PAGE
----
Modern career planning = impossible
Well, the №1 post of 2017 on Stanford’s B-School web site is this recap of Sheryl Sandberg appearing on campus. Sandberg is a legit big name in numerous circles, including “tech” and “being female.” She has some very solid stuff to say on multiple topics. To wit, she says this while speaking to the future hedge fund managers of the world:
“If you try to plan out your career, it’s going to be boring. You’re going to miss all the good stuff, because all the good stuff hasn’t been invented yet,” says Sandberg. “You want to have a really long-run dream and you want to have a short-run plan. And that short-run plan, it’s not about what you accomplish, especially in the early days. It’s about what you help other people accomplish and about what you learn. You invest in yourself. You invest in the success of your teams.”
YUS. Nailed it.
Career planning will be boring
You will miss the good stuff — both because it’s not invented and because trying to “map out” your career is preposterous. This is a “VUCA” age. Companies pivot. Business models change. “Strategic reductions” (read: you got fired) happen. Shit falls apart. Uncertainty is the new black.
You can’t be the type of person who says “In three years I shall have this title,” because you never know — and because it’s a boring, antiquated approach for a volatile, disruptive, tech-stack-is-owning-us age.
Career planning will also be impossible
This would be because no one knows what tech is going to do next, but I bet it has something to do with automation. That’s going to cost jobs. It’s going to redefine certain professions. There is no doubt. Anyone not admitting that right now = head buried in the sand hoping it doesn’t impact them.
If you conceive a child tonight (“challenge accepted”), no one in the world right now could say what options will exist for that child in 22 years, when he’d theoretically be leaving college. (23 years I guess.) No one knows. If you conceived a child in 1960, would you know what was going to happen in 1983? No. But would you be closer than our guess? Yes. That’s all because of the tech stack and how fast it’s moving.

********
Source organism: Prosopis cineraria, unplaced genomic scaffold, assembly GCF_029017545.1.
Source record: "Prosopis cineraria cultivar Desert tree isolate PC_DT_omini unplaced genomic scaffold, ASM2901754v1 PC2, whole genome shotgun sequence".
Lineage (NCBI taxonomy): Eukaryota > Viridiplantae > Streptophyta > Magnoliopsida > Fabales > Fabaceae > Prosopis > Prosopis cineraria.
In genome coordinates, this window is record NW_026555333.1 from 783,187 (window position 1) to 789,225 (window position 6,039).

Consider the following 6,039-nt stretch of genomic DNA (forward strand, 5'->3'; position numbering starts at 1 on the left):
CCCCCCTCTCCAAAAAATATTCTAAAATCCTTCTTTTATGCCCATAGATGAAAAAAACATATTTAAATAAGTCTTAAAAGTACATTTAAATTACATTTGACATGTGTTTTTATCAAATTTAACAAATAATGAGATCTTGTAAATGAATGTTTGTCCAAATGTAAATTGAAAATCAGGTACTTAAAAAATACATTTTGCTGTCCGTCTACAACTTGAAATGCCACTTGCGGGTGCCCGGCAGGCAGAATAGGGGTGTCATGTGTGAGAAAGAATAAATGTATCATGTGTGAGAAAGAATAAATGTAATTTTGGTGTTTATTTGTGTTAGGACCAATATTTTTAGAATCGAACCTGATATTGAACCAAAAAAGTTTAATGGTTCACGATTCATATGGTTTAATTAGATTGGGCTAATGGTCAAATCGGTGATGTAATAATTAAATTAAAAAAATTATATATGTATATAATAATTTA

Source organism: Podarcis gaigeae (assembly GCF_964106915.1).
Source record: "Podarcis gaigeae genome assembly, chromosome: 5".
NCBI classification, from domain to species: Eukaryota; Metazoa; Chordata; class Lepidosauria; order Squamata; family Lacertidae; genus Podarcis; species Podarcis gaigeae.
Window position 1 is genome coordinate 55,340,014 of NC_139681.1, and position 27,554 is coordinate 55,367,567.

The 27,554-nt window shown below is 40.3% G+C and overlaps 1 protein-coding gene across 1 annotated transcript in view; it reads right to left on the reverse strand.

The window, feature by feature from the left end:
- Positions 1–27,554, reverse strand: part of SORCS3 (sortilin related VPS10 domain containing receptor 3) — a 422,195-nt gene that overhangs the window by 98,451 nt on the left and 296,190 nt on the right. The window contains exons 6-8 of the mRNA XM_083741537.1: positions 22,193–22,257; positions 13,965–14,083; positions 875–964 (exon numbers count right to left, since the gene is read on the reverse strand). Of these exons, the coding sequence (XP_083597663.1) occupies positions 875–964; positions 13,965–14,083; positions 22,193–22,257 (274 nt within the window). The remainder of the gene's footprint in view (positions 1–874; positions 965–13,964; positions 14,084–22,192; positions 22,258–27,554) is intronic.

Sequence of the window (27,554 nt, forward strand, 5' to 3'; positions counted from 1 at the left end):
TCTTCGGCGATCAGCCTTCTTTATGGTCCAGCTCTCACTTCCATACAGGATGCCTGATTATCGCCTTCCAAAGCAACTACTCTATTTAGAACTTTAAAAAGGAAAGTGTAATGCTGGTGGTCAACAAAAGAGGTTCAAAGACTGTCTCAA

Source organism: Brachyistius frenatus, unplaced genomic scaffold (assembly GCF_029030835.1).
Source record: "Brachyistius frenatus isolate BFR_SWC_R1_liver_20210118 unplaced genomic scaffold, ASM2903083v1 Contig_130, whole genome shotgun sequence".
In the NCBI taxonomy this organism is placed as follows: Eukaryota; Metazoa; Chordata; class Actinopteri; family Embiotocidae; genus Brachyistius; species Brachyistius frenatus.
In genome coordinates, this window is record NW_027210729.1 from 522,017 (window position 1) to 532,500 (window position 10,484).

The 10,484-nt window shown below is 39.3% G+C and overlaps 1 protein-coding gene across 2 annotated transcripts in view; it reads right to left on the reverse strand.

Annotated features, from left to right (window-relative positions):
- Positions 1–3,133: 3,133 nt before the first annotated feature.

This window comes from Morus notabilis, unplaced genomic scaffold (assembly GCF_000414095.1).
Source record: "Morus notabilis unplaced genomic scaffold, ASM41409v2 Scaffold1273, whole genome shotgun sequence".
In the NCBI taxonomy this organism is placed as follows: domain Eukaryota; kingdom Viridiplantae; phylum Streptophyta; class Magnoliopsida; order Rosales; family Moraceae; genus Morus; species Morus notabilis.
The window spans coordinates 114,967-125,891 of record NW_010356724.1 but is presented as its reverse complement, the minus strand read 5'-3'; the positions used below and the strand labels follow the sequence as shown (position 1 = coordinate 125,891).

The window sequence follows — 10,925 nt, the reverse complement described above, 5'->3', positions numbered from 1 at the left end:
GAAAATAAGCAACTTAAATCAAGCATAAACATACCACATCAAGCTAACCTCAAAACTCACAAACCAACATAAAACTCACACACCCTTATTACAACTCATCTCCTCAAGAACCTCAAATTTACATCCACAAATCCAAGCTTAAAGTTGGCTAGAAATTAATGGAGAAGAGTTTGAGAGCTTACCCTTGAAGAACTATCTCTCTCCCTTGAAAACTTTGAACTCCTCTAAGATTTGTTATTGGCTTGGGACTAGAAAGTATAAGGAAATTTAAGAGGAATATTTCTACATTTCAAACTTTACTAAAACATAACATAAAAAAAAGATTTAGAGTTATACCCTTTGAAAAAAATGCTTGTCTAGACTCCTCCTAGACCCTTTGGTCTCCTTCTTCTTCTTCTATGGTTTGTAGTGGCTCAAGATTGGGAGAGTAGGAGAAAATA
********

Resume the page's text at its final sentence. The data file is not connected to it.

So you shouldn’t career plan?
At a high level, yes. Plan. Think about your skill sets, think about the ones you should develop, and think about industries and occupations that seem interesting. All good.
But a road map? A detailed plan? That’s both boring and impossible in the modern age.
While we’re on this topic, anyone calling themselves “a career coach” these days is kind of full of shit … I suppose it’s cool if you’re teaching clients basic communication skills (many people can use that), but a career coach? Seems like the coach probably has less idea what’s happening up ahead than you do. Sheesh. PASS.
The other reason you probably shouldn’t career plan is because the hiring process is damn near broken and the much-balleyhooed “war for talent” became, sadly, “the war on talent.” So even with your perfect career plan laid out in the notebook, good luck out there. There’s a lot of low-context slopfests passing as “candidate engagement.”
This article originally appeared here